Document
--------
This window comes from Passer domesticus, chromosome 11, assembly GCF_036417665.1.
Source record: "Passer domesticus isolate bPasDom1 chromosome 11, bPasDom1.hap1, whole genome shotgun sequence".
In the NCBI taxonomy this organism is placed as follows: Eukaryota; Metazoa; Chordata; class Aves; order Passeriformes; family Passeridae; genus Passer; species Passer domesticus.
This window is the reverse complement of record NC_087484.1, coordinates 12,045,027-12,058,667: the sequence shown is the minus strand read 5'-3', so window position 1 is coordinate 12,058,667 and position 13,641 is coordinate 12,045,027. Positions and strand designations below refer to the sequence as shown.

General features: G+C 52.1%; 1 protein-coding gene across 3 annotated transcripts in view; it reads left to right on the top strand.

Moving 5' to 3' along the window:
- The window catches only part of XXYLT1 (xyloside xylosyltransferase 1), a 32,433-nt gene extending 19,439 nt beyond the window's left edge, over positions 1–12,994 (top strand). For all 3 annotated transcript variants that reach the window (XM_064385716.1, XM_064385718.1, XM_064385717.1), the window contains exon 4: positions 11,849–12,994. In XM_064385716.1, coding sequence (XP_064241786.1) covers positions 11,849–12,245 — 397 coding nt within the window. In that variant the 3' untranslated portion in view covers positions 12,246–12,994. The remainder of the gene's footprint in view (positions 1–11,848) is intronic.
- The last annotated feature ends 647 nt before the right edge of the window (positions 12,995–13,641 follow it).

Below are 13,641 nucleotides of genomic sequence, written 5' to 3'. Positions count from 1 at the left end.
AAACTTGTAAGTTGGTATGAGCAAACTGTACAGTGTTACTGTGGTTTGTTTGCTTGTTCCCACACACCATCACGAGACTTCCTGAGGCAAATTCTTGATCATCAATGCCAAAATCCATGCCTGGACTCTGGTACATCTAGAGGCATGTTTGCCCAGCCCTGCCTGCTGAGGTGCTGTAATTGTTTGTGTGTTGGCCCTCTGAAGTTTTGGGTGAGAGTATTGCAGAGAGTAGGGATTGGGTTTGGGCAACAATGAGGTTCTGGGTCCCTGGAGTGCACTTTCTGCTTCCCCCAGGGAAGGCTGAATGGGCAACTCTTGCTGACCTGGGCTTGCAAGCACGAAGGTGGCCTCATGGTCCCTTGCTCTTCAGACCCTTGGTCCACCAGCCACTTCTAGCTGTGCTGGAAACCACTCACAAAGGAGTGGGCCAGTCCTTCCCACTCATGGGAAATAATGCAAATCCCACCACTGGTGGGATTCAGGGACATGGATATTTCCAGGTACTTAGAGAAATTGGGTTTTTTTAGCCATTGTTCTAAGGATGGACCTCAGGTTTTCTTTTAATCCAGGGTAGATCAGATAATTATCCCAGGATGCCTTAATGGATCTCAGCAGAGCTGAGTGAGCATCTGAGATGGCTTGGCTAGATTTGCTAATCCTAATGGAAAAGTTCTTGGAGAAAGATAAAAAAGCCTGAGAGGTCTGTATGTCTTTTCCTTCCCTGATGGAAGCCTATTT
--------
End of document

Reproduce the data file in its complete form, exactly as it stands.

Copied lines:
This window comes from Passer domesticus, chromosome 11, assembly GCF_036417665.1.
Source record: "Passer domesticus isolate bPasDom1 chromosome 11, bPasDom1.hap1, whole genome shotgun sequence".
In the NCBI taxonomy this organism is placed as follows: Eukaryota; Metazoa; Chordata; class Aves; order Passeriformes; family Passeridae; genus Passer; species Passer domesticus.
This window is the reverse complement of record NC_087484.1, coordinates 12,045,027-12,058,667: the sequence shown is the minus strand read 5'-3', so window position 1 is coordinate 12,058,667 and position 13,641 is coordinate 12,045,027. Positions and strand designations below refer to the sequence as shown.

General features: G+C 52.1%; 1 protein-coding gene across 3 annotated transcripts in view; it reads left to right on the top strand.

Moving 5' to 3' along the window:
- The window catches only part of XXYLT1 (xyloside xylosyltransferase 1), a 32,433-nt gene extending 19,439 nt beyond the window's left edge, over positions 1–12,994 (top strand). For all 3 annotated transcript variants that reach the window (XM_064385716.1, XM_064385718.1, XM_064385717.1), the window contains exon 4: positions 11,849–12,994. In XM_064385716.1, coding sequence (XP_064241786.1) covers positions 11,849–12,245 — 397 coding nt within the window. In that variant the 3' untranslated portion in view covers positions 12,246–12,994. The remainder of the gene's footprint in view (positions 1–11,848) is intronic.
- The last annotated feature ends 647 nt before the right edge of the window (positions 12,995–13,641 follow it).

Below are 13,641 nucleotides of genomic sequence, written 5' to 3'. Positions count from 1 at the left end.
AAACTTGTAAGTTGGTATGAGCAAACTGTACAGTGTTACTGTGGTTTGTTTGCTTGTTCCCACACACCATCACGAGACTTCCTGAGGCAAATTCTTGATCATCAATGCCAAAATCCATGCCTGGACTCTGGTACATCTAGAGGCATGTTTGCCCAGCCCTGCCTGCTGAGGTGCTGTAATTGTTTGTGTGTTGGCCCTCTGAAGTTTTGGGTGAGAGTATTGCAGAGAGTAGGGATTGGGTTTGGGCAACAATGAGGTTCTGGGTCCCTGGAGTGCACTTTCTGCTTCCCCCAGGGAAGGCTGAATGGGCAACTCTTGCTGACCTGGGCTTGCAAGCACGAAGGTGGCCTCATGGTCCCTTGCTCTTCAGACCCTTGGTCCACCAGCCACTTCTAGCTGTGCTGGAAACCACTCACAAAGGAGTGGGCCAGTCCTTCCCACTCATGGGAAATAATGCAAATCCCACCACTGGTGGGATTCAGGGACATGGATATTTCCAGGTACTTAGAGAAATTGGGTTTTTTTAGCCATTGTTCTAAGGATGGACCTCAGGTTTTCTTTTAATCCAGGGTAGATCAGATAATTATCCCAGGATGCCTTAATGGATCTCAGCAGAGCTGAGTGAGCATCTGAGATGGCTTGGCTAGATTTGCTAATCCTAATGGAAAAGTTCTTGGAGAAAGATAAAAAAGCCTGAGAGGTCTGTATGTCTTTTCCTTCCCTGATGGAAGCCTATTT